Posts Tagged ‘education’

UK Firms Need Migrant Math Skills

Maths has never been one of the trendy subjects to be studied in further education. For a variety of reasons, it’s often perceived as difficult with limited direct links to good employment opportunities. This unfortunately is highly misleading as maths is in huge demand among employers in all sorts of areas. So much so that Uk firms say that there is a genuine shortage of maths skills and they are having to rely on UK migrants rather than employ British candidates.

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A recent report has said that there is an urgent need to improve ‘post 16’ maths skills in British students. Particularly in areas which require statistical and quantitative skills (QS), there is a shortage of people with the relevant skills. Maths is often seen as a subject to be studied up until 16 and then switched in preference to other subjects. The report calls for the UK Government to encourage more students to study maths at a higher level in order to keep up with other countries like the US for example.

In the UK, many of the top UK QS jobs are filled with people who were born outside the United Kingdom. In fact two thirds of those covered in the survey, had arrived in the UK over the last ten years. This situation differed from most other employment sectors which suggest there is a specific problem attracting UK candidates with the requisite skills.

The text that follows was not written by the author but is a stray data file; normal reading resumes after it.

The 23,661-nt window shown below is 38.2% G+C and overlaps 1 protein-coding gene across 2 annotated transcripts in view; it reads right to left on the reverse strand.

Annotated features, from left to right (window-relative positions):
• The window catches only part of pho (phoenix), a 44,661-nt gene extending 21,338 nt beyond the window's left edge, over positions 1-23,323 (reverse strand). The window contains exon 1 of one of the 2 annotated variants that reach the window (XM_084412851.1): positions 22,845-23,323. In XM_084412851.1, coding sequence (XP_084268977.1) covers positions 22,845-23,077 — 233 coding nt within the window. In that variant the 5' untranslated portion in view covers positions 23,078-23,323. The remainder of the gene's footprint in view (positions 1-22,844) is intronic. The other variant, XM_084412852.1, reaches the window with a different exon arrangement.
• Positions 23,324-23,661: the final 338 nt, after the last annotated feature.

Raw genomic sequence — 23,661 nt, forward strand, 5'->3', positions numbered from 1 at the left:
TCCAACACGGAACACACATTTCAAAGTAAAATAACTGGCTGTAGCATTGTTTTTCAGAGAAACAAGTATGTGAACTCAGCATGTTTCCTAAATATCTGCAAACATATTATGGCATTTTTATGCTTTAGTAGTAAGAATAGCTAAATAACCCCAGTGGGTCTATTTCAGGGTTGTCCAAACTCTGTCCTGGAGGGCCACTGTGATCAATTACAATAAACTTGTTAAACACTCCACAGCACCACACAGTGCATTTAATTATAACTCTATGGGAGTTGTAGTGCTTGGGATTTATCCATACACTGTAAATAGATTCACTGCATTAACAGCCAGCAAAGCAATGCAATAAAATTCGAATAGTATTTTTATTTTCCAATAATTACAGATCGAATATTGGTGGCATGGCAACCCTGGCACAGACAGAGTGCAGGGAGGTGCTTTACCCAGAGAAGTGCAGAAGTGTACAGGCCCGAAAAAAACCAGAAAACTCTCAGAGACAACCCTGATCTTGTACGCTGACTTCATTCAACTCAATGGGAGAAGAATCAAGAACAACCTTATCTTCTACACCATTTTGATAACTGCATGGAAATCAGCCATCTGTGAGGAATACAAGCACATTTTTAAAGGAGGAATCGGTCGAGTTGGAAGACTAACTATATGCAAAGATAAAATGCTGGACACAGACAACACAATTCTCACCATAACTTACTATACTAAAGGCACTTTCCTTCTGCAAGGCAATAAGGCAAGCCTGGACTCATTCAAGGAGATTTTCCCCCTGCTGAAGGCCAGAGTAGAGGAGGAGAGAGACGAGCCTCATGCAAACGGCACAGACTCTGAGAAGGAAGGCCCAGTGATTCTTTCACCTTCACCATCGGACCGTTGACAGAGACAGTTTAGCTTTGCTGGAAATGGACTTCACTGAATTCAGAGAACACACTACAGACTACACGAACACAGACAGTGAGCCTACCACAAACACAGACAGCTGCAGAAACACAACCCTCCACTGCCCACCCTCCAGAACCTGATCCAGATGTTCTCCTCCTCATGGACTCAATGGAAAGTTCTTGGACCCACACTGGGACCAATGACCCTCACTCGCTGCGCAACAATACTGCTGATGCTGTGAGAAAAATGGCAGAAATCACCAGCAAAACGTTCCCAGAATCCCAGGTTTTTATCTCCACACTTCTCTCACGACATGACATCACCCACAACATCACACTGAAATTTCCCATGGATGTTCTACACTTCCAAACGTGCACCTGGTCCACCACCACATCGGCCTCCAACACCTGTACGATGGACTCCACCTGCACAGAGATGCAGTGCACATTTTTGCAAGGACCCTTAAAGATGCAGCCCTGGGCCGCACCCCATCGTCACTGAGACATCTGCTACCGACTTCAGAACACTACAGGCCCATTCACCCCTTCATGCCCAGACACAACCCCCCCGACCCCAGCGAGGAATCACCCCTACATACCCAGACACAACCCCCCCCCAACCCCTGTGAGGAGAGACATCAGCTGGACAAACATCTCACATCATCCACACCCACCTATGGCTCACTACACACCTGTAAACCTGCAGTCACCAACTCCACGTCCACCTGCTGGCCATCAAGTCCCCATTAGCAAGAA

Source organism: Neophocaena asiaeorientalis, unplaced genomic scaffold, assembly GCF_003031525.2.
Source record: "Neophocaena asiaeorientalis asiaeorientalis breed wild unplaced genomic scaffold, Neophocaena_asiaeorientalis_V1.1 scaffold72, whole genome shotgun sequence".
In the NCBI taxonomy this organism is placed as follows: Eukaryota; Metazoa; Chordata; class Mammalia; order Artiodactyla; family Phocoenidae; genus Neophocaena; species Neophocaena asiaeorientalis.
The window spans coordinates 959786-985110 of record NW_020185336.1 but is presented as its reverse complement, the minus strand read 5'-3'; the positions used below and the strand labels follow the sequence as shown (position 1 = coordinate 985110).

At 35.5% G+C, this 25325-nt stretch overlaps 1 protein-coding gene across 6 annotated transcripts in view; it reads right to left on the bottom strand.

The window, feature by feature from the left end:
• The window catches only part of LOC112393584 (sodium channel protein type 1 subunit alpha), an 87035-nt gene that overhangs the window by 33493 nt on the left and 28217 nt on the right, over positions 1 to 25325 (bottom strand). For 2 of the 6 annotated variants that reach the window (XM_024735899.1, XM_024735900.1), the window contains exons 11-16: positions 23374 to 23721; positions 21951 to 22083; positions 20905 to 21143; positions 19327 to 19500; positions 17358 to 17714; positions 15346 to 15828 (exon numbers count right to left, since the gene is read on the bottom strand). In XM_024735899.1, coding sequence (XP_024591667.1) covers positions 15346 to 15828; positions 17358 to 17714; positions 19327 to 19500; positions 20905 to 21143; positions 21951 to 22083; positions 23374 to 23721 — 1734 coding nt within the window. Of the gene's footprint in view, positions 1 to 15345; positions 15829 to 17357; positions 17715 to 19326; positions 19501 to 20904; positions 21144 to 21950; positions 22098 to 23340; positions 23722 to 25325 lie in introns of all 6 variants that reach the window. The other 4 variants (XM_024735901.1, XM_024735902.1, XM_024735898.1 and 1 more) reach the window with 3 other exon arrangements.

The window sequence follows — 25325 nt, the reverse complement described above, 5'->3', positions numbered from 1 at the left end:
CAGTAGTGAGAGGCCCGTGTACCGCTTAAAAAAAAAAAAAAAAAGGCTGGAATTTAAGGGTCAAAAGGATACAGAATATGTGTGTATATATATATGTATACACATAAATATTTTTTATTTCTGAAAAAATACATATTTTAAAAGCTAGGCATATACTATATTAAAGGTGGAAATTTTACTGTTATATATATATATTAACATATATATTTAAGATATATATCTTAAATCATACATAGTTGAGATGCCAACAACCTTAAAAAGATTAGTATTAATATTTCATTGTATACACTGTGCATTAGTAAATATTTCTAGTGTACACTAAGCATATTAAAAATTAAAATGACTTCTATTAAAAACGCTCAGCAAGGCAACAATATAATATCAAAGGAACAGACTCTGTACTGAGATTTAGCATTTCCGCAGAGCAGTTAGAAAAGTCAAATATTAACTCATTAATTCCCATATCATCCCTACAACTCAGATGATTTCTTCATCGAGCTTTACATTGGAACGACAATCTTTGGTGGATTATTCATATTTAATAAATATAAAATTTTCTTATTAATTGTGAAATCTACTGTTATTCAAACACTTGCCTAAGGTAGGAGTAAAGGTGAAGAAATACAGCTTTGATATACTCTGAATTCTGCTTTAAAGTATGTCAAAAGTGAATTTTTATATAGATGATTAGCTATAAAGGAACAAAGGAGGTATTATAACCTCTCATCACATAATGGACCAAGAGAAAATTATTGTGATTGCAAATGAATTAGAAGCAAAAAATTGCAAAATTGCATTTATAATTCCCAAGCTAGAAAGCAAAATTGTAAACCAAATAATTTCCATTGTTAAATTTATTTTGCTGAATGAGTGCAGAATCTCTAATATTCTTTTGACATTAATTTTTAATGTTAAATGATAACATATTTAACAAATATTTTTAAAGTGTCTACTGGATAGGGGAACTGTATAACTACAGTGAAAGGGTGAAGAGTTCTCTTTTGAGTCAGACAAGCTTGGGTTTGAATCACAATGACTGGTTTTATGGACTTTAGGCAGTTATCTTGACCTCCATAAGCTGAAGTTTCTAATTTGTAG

The opportunities for the economy to tap into the ‘big data’ revolution are increasing every year, yet without a supply of skilled maths graduates then the UK could start falling behind. The potential needs to be highlighted particularly to students who are considering options for advanced study.

The challenges for the UK education sector to meet that demand are evident, however the rewards are also there too. There is a report on the BBC News Online education sector site, see this to access from the Centre for Economic and Business Research Unit who suggest that nearly 60,000 new jobs which require specific mathematics skills will be created up until 2017.

Dame Jil Matheson, chair of the British Academy project, said: “For our ambition to be fully realised within a generation, we must not underestimate the cultural change that is required – starting now – primarily, but not entirely, with the UK’s education systems.”

Further Reading:

BBC Australia – Source

 

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New Maths Schools to Open

The Russell Group who form the oldest and most established Universities in the UK, are to open a series of colleges specialising in Mathematics.  It’s one of a series of initiatives to try and address a downward spiral in the subject in the UK.

The colleges will have limited numbers but will offer expert tuition from academics, will offer Oxbridge entrance exams and allow students to take part in advanced subjects like Robotics and medical testing as part of their dissertations.  The initiative was unveiled by the Education secretary last week but many fear that it will only have a small impact on a lucky few pupils who are able to attend.